Blank Space is a song by American singer-songwriter Taylor Swift from her fifth studio album, 1989 (2014). It was written by Swift, Max Martin, and Shellback. The song was released to the radio by Republic Records on November 10, 2014 as the album’s second single, after Shake It Off and is the second track on the album. Musically, Blank Space is an electropop song with lyrics that satirize the media’s perception of Swift and her relationships. Today we’ll learn an easy arrangement of the Blank Space chords for guitar.
Blank Space reached number one on the US Billboard Hot 100 following Shake It Off. Swift became the first woman in the Hot 100’s 56-year history to succeed herself at the top spot. A critical success, it has also been included in numerous year-end critics’ lists. The song has also topped charts in Canada, South Africa, and Australia. It also charted in the top 10 in numerous countries, such as Austria, Czech Republic, Germany, New Zealand, Spain, and the United Kingdom.
Title: Blank Space
Artist: Taylor Swift
Songwriters: Taylor Swift, Max Martin and Shellback
Key: D (Capo at the 3rd Fret; actual key F)
Chord Progression: D–Bm–G–A–A7sus4–Em
Accompaniment Technique: Open Chords and Simple Strums (Percussive, Muted and Targeted Strumming)
Here are some helpful tips to keep in mind that will help you learn the tune faster while giving you some ideas for how to approach performing it. I provided some useful links above and I’ll take you through the Blank Space chords, accompaniment patterns, song form, and a chord chart. Everything you need to get started playing this tune.
Blank Space Chords
Blank Space is in D major and the song form is pretty straightforward. We’ll be using a capo at the 3rd fret so the actual key is F but we’ll be thinking in D. There are three sections to the song, all 8 bars long:
- Bridge (Breakdown)
The song form is also pretty straightforward and right out of Pop 101:
- Verse (2x), Chorus (2x), Verse (2x), Chorus (2x), Bridge, Chorus (2x)
- Or, A–A–B–B, A–A–B–B, C–B–B
I like to view the song from in this manner: A–A–B–B is once through the song and we play that twice. Then, the Bridge followed by a double Chorus. As I said before, standard Pop 101.
I suggest using a combination of downstrums with the open chords for the Verse. For the first Verse you may want to take a simple whole-note-strum approach; i.e, strum the chord once and let it ring out for the entire measure (or both measures only strumming on the chord change). You can then begin adding more complexity as you build from section to section.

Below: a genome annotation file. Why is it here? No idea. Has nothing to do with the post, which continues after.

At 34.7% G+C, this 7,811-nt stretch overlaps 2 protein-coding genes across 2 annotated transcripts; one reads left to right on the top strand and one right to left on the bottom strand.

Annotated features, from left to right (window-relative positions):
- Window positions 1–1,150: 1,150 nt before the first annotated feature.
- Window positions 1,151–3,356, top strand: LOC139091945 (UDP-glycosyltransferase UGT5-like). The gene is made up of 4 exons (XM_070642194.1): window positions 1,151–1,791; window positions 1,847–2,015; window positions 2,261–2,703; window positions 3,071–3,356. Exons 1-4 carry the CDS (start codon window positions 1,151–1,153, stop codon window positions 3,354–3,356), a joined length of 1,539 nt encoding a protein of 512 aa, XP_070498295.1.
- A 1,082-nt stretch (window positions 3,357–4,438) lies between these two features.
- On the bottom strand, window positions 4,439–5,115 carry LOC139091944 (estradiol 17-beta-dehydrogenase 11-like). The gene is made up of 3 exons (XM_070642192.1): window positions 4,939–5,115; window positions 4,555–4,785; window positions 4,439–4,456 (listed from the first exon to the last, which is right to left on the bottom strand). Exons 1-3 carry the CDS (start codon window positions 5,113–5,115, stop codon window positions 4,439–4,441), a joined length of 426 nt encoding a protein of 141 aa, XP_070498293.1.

Next, add targeted strumming for the Chorus section. Let me explain this further:
- Targeted strumming is an alternate strumming technique.
- Split the guitar into two string sets: the low strings (strings 4-5-6) and the high strings (strings 1-2-3).
- Try to imitate the bass and snare of the drum pattern. Bass = low strings, and snare = high strings.
- Use the boom-chick and the boom-chicka as your starting point.
Also, you don’t need to strum too hard. Brush the strings and try to recreate that bouncy feel that is a key component of the song.
Being that this tune is largely electronic based, there is no guitar part to reference for the Blank Space chords. However, you can create your own strumming pattern and the song does lend itself to 8th-note and 16th-note strums.
I’ve included a chord chart, which is a simple road map that shows you:
- The overall arrangement of the song.
- A section by section breakdown of the song.
- Each chord and how long to play it for.
If you don’t read music, please don’t be intimidated. This is a cheat sheet that can help you get through the tune quickly and easily. I find it indispensable for learning songs and I can also hand it to a seasoned musician and they can follow along without any problems.
- Verse: An 8-measure chord section that’s played twice; Measures 1 & 2 are the D chord, Measure 3 & 4 are the Bm chord, Measure 5 & 6 are the G chord, Measure 7 is A7sus4 and Measure 8 is an A chord. The second time around we repeat Measure 1–6 while Measure 7 is an A chord and Measure 8 is two beats of G and two beats of A.
- Chorus: An 8-measure chord section that’s played twice; Measures 1 & 2 are the D chord, Measure 3 & 4 are the Bm chord, Measure 5 & 6 are the Em chord, Measure 7 & 8 is the G chord.
- Bridge: An 8-measure section that’s kind of a rap section (rhythmic vocal part over percussion). This is also referred to as the Breakdown (meaning that the band drops out except for the drums and percussion).
Once you become familiar with chord charts, you’ll never want to go back. It’s just easier to see where you’re going when you have a map. And, it’s especially helpful when you’re not familiar with the song or there’s a section of the song that you don’t remember (Bridges and Interludes are notorious for surprising players and derailing a song’s performance). This tune has a Bridge; however, you simply need to remember to drop out or perform a muted-strum pattern over a D chord.
I hope that you’ve enjoy learning the Blank Space chords. This is a fun tune that is popular among female audience members—and, a great go-to song. I sometimes perform with a female vocalist and we’ll strategically place this tune in the set-list when we need to win over an audience of younger female members.
I appreciate you checking out this lesson. Thank you for hanging with me and I’ll see you next time.